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Good Samaritan Patient Registration Information

About Your Admission

Your admission to the hospital was requested by your physician, who is a member of UK Good Samaritan Hospital's medical staff. During the admission process, you will be asked questions by our registration personnel.

This information is necessary and we appreciate your cooperation. All personal information is held in the strictest confidence.

  • When to Arrive

    You should contact the registration office at 859-226-7100 as soon as possible after it has been determined that you are going to be admitted to the hospital. The personnel in that office will obtain certain information from you which will speed your admission. Unless you are an emergency patient, you should arrive at the designated Registration Area at the appointed time.

  • What to Bring

    You should bring with you only a few personal items, such as toiletry articles, bathrobe, slippers and nightgown or pajamas.

    State of the art equipment is used throughout the hospital. To prevent interference with any of this equipment, our engineering department must approve any personal electric appliances that patients bring to the hospital. Because of the hazards posed by even a small personal radio, we ask that you leave any electrical appliances at home, with the only exception being an electric shaver. You may, however, use battery operated items.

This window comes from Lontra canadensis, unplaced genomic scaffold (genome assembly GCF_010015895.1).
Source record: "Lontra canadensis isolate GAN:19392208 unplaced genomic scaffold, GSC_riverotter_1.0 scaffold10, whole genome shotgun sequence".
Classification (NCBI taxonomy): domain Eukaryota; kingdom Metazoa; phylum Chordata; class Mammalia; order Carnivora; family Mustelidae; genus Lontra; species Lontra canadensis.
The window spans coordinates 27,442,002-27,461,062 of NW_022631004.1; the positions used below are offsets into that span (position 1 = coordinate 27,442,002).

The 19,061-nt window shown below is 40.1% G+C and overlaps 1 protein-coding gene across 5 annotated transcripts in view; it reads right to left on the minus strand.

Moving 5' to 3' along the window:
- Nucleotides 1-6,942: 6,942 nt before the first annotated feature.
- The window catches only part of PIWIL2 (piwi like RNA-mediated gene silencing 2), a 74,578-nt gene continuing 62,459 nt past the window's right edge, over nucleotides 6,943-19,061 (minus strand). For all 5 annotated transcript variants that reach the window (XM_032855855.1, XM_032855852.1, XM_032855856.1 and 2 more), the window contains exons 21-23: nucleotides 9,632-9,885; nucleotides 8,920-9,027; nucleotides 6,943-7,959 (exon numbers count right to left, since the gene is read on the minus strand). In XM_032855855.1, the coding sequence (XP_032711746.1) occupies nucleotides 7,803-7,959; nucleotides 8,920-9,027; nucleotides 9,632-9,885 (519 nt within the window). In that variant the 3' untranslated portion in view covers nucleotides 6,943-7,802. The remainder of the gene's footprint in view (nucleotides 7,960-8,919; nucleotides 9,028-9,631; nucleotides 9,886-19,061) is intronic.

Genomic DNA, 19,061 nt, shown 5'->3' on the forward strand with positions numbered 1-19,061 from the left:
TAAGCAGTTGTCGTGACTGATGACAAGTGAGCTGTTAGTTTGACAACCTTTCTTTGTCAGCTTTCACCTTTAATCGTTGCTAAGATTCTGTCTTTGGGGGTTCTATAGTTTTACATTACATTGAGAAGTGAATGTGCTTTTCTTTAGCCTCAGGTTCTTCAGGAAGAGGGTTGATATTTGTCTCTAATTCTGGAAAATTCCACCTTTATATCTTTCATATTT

• Consent

    Consent forms for treatment or operations must be signed by you or by your closest legal relative or power of attorney. Permits for minors must be signed by parents or guardians. If you do not understand any of the forms, please ask for an explanation.

  • Valuables

    The hospital can not assume responsibility for loss or damage to valuables, clothing or other personal items kept in your room. We strongly recommend that you leave valuables at home, or send them home with your family. If that is not possible, such items may be deposited in the hospital safe by the Business Office personnel.

    Eyeglasses, contact lenses, hearing aids and dentures should be kept in protective containers in your room when not in use. Please avoid putting these items on the over-bed table or on your meal tray.

  • Identification Band

    The wrist identification band you receive upon admission should not be removed during your stay. It provides identification to all those who serve you and is for your protection.

  • Medications from Home

    Unless your physician instructs you otherwise, we ask that you do not bring any medications with you. However, we request that you bring a list of all medications you are currently receiving, and how often you take them.

    All medications ordered during your hospital stay will be received from the pharmacy and will be dispensed from the nursing station. If you have any drug allergies, be sure to notify your doctor or nurse of them.

  • Pre-admission

    Your surgeon's office may schedule an appointment the week before your surgery to review pre-op instructions, have lab work and possibly have some testing. This is completed by a nurse in our pre-admission testing area at the hospital.

    The goal of the interview is to identify potential risks you may have before you are given anesthesia. It is very important to share information about your medical history, so please bring a list of all medications and current dosages you're taking.